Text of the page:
Of all the money raised for medical research in the UK, only 6% will go towards disease management or quality of life issues, the rest towards funding work to find cures.
A cure for MS is of course the holy grail but with 100,000 people currently living with MS here in the UK, is it time we demanded a larger slice of the funding pie to research the problems and finding solutions for living with MS day-to-day?
Simon Denegri recently wrote a brilliant blog post about this subject (click here to read more), suggesting that our medical research economy seems to be fuelled by ‘test-tosterone’.
He raises dementia as a case in point, ‘we admonish ourselves for the lack of progress in discovering viable treatments over the last 20 years, but…just as troublesome is that there has not been the step change in how we care for people with dementia in that time either. Too many people continue to end their days institutionalised, pumped full of anti-psychotics and ‘taken care of’ by poorly trained staff.’
How does this translate to the MS community? Without a doubt, we are living in times of enormous strides in our understanding and treatment of MS which have greatly enhanced our quality of life. Yet we are also living through a period of great upheaval and fear, with Disability Living Allowance being replaced by the Personal Independence Payment and a growing media backlash against anyone with a disability.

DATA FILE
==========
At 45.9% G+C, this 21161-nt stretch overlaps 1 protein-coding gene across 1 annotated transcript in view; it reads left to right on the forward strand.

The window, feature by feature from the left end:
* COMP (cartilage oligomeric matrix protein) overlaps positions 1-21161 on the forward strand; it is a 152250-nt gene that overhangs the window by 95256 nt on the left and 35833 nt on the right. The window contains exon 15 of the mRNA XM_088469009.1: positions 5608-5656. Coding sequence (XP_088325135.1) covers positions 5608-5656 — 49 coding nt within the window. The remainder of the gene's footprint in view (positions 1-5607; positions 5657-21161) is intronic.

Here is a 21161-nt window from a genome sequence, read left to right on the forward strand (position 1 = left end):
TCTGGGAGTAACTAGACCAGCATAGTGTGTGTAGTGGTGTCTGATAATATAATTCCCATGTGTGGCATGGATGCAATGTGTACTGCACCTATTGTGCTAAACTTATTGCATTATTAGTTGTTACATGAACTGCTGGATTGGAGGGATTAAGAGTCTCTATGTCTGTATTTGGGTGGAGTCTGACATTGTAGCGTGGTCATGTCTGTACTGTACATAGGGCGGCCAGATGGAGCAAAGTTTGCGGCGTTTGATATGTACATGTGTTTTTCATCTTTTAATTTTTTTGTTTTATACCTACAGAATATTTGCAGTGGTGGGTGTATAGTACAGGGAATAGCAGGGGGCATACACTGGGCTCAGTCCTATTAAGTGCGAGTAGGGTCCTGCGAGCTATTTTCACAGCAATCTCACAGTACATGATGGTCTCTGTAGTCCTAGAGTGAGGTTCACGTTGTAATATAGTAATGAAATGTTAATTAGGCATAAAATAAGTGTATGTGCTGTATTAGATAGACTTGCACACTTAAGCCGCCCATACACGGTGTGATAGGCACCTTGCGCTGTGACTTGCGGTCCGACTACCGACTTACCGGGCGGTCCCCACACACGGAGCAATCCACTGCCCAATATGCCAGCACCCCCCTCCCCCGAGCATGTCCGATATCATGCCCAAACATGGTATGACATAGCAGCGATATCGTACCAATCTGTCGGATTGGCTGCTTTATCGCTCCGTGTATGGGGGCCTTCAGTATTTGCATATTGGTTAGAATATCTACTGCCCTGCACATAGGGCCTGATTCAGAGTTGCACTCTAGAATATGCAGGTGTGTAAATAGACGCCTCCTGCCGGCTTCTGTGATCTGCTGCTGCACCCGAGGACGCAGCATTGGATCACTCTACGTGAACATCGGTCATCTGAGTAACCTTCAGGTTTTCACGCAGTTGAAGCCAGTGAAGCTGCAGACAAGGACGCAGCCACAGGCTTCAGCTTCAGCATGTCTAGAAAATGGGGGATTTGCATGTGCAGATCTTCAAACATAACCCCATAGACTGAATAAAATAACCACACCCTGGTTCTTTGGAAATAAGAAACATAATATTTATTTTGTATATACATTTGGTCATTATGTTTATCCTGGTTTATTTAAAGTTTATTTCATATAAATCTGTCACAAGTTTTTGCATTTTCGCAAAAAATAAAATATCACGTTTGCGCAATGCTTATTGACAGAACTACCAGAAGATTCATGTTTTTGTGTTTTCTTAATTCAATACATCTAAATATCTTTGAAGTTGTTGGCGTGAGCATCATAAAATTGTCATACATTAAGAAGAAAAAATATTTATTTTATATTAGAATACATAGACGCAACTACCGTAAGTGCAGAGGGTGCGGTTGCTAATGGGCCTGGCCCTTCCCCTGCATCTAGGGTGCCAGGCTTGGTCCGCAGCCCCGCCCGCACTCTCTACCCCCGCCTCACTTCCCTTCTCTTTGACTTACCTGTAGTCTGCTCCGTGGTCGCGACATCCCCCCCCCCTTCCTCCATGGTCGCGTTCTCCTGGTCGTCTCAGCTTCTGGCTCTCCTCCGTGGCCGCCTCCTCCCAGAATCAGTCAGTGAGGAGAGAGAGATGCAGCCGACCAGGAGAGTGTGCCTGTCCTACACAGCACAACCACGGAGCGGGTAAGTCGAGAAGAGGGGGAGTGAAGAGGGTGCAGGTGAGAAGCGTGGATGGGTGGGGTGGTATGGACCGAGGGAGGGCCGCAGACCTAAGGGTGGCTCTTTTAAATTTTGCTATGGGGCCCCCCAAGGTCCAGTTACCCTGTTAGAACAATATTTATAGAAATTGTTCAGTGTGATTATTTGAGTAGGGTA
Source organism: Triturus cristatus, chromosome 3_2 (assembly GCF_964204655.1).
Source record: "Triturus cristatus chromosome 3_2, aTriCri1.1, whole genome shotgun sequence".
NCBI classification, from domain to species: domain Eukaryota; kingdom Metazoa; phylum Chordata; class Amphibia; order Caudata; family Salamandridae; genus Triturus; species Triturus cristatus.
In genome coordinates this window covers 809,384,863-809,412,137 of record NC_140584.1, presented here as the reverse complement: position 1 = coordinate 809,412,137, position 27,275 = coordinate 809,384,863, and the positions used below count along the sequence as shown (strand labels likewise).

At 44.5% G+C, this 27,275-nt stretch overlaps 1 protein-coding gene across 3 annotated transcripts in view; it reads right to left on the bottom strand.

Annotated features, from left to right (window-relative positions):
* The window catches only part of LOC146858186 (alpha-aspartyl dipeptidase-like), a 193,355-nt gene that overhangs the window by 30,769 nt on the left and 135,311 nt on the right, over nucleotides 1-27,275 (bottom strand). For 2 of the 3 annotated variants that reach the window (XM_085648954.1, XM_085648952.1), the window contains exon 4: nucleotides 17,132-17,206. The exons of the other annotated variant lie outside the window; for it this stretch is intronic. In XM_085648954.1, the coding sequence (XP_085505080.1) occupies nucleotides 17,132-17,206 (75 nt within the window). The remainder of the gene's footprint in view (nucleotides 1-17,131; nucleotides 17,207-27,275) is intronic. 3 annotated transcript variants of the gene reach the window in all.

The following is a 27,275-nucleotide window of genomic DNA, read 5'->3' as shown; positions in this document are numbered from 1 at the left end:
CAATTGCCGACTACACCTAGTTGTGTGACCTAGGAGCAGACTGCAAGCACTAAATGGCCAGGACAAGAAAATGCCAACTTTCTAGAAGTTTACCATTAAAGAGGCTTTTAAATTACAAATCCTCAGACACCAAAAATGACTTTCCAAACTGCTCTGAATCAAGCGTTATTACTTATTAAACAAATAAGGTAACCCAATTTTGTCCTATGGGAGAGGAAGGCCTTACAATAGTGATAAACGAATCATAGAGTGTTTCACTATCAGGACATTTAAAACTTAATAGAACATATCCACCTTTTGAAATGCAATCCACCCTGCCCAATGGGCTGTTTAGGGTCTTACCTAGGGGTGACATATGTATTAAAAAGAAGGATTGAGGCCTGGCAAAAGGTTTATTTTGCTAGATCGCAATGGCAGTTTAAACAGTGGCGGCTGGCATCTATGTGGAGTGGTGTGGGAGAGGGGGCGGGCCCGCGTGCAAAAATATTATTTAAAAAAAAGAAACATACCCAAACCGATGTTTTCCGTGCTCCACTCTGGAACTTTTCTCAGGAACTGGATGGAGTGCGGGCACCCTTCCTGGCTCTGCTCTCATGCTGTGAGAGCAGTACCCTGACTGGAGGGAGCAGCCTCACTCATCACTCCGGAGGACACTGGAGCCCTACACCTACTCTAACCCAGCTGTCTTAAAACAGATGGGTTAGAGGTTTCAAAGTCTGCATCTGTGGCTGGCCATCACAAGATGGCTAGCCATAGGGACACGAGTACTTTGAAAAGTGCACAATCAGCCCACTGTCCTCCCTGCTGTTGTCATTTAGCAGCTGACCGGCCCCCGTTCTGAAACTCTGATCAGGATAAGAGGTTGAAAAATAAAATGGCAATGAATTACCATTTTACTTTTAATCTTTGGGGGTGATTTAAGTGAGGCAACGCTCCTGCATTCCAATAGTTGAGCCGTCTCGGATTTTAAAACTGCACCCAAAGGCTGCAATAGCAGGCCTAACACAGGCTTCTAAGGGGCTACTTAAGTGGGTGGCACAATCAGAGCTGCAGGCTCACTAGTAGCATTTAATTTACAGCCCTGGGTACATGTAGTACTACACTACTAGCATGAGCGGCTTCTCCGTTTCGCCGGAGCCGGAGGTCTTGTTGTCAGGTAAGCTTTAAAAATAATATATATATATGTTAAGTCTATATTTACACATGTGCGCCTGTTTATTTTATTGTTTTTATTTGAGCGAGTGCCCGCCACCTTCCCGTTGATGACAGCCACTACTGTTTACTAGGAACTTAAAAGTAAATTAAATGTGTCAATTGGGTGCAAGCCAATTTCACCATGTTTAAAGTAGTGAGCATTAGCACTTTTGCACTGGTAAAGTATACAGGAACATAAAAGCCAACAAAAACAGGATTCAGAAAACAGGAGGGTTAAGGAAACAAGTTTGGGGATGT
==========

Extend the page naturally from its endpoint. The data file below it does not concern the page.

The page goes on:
Disease modifying treatment is wonderful. If you have relapsing remitting MS. For those with primary progressive or secondary progressive MS, treatment options are limited. Should more funds be diverted to research how we can live to the best of our abilities with MS? How we can keep more people with MS in employment for longer? How we could offer everyone with MS the opportunity to receive counselling to adjust to a life with MS, if needed?
A cure for MS would of course obliterate these problems, but how many of us would be cured? How far back can we hope to reverse the damage? In the meantime, we live with the symptoms, the stigma, the reduced life opportunities. As Simon Denegri states, ‘Fact is, you can have a hard time living with disease in the UK. You can also have a hard time dying from it too. Such is our obsession – our hyped-up expectation – that we will be able to treat ourselves out of existence.’